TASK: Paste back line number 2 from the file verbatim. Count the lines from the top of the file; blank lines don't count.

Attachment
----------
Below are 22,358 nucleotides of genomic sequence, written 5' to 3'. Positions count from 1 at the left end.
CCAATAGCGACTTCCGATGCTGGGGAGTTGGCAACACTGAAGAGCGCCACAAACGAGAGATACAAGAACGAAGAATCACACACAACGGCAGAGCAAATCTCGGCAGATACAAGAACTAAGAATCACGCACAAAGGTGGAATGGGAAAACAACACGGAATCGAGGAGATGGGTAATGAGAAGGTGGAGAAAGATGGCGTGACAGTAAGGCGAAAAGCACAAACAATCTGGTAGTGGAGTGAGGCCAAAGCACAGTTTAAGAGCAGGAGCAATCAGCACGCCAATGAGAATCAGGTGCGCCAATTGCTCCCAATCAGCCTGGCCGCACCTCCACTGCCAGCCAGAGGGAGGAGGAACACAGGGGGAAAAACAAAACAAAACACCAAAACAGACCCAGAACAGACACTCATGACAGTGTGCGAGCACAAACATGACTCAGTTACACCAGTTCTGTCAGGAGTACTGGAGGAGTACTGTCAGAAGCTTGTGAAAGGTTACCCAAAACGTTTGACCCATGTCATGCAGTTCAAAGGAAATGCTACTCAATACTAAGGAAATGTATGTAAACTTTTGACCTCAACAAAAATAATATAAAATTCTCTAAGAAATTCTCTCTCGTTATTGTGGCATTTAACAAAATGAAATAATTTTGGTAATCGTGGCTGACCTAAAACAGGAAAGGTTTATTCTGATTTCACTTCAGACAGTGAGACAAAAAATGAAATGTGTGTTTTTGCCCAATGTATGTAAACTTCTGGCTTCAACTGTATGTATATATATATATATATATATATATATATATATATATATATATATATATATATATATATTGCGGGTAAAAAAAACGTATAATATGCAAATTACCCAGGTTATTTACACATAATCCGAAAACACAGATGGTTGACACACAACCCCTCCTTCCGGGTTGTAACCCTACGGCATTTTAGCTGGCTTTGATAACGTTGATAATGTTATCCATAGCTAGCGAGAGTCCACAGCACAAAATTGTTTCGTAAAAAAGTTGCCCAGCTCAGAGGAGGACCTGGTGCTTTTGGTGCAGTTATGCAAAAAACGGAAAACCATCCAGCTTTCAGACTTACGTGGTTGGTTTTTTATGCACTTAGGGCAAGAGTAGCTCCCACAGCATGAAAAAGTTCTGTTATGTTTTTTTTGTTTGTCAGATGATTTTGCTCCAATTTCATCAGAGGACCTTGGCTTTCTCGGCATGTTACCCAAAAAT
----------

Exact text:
CCAATAGCGACTTCCGATGCTGGGGAGTTGGCAACACTGAAGAGCGCCACAAACGAGAGATACAAGAACGAAGAATCACACACAACGGCAGAGCAAATCTCGGCAGATACAAGAACTAAGAATCACGCACAAAGGTGGAATGGGAAAACAACACGGAATCGAGGAGATGGGTAATGAGAAGGTGGAGAAAGATGGCGTGACAGTAAGGCGAAAAGCACAAACAATCTGGTAGTGGAGTGAGGCCAAAGCACAGTTTAAGAGCAGGAGCAATCAGCACGCCAATGAGAATCAGGTGCGCCAATTGCTCCCAATCAGCCTGGCCGCACCTCCACTGCCAGCCAGAGGGAGGAGGAACACAGGGGGAAAAACAAAACAAAACACCAAAACAGACCCAGAACAGACACTCATGACAGTGTGCGAGCACAAACATGACTCAGTTACACCAGTTCTGTCAGGAGTACTGGAGGAGTACTGTCAGAAGCTTGTGAAAGGTTACCCAAAACGTTTGACCCATGTCATGCAGTTCAAAGGAAATGCTACTCAATACTAAGGAAATGTATGTAAACTTTTGACCTCAACAAAAATAATATAAAATTCTCTAAGAAATTCTCTCTCGTTATTGTGGCATTTAACAAAATGAAATAATTTTGGTAATCGTGGCTGACCTAAAACAGGAAAGGTTTATTCTGATTTCACTTCAGACAGTGAGACAAAAAATGAAATGTGTGTTTTTGCCCAATGTATGTAAACTTCTGGCTTCAACTGTATGTATATATATATATATATATATATATATATATATATATATATATATATATATATATATATTGCGGGTAAAAAAAACGTATAATATGCAAATTACCCAGGTTATTTACACATAATCCGAAAACACAGATGGTTGACACACAACCCCTCCTTCCGGGTTGTAACCCTACGGCATTTTAGCTGGCTTTGATAACGTTGATAATGTTATCCATAGCTAGCGAGAGTCCACAGCACAAAATTGTTTCGTAAAAAAGTTGCCCAGCTCAGAGGAGGACCTGGTGCTTTTGGTGCAGTTATGCAAAAAACGGAAAACCATCCAGCTTTCAGACTTACGTGGTTGGTTTTTTATGCACTTAGGGCAAGAGTAGCTCCCACAGCATGAAAAAGTTCTGTTATGTTTTTTTTGTTTGTCAGATGATTTTGCTCCAATTTCATCAGAGGACCTTGGCTTTCTCGGCATGTTACCCAAAAAT